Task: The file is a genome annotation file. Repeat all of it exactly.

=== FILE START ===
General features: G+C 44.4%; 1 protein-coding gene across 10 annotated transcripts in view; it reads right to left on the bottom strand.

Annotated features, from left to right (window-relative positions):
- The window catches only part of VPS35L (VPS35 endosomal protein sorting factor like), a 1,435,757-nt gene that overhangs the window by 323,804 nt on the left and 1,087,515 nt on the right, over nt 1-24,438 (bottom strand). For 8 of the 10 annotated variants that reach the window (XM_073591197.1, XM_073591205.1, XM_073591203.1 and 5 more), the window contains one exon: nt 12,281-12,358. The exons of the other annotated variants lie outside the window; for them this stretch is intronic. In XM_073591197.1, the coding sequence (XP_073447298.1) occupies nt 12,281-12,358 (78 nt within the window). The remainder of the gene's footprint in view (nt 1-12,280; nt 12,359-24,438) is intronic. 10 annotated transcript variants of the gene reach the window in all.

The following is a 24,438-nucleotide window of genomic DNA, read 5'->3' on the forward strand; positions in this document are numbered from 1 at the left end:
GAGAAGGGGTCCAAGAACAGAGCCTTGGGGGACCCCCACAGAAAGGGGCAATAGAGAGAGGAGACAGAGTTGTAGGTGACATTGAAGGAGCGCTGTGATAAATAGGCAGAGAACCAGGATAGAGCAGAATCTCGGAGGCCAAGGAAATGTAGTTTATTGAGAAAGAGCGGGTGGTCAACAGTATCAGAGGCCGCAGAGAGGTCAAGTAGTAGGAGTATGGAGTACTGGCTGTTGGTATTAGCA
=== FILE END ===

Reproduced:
General features: G+C 44.4%; 1 protein-coding gene across 10 annotated transcripts in view; it reads right to left on the bottom strand.

Annotated features, from left to right (window-relative positions):
- The window catches only part of VPS35L (VPS35 endosomal protein sorting factor like), a 1,435,757-nt gene that overhangs the window by 323,804 nt on the left and 1,087,515 nt on the right, over nt 1-24,438 (bottom strand). For 8 of the 10 annotated variants that reach the window (XM_073591197.1, XM_073591205.1, XM_073591203.1 and 5 more), the window contains one exon: nt 12,281-12,358. The exons of the other annotated variants lie outside the window; for them this stretch is intronic. In XM_073591197.1, the coding sequence (XP_073447298.1) occupies nt 12,281-12,358 (78 nt within the window). The remainder of the gene's footprint in view (nt 1-12,280; nt 12,359-24,438) is intronic. 10 annotated transcript variants of the gene reach the window in all.

The following is a 24,438-nucleotide window of genomic DNA, read 5'->3' on the forward strand; positions in this document are numbered from 1 at the left end:
GAGAAGGGGTCCAAGAACAGAGCCTTGGGGGACCCCCACAGAAAGGGGCAATAGAGAGAGGAGACAGAGTTGTAGGTGACATTGAAGGAGCGCTGTGATAAATAGGCAGAGAACCAGGATAGAGCAGAATCTCGGAGGCCAAGGAAATGTAGTTTATTGAGAAAGAGCGGGTGGTCAACAGTATCAGAGGCCGCAGAGAGGTCAAGTAGTAGGAGTATGGAGTACTGGCTGTTGGTATTAGCA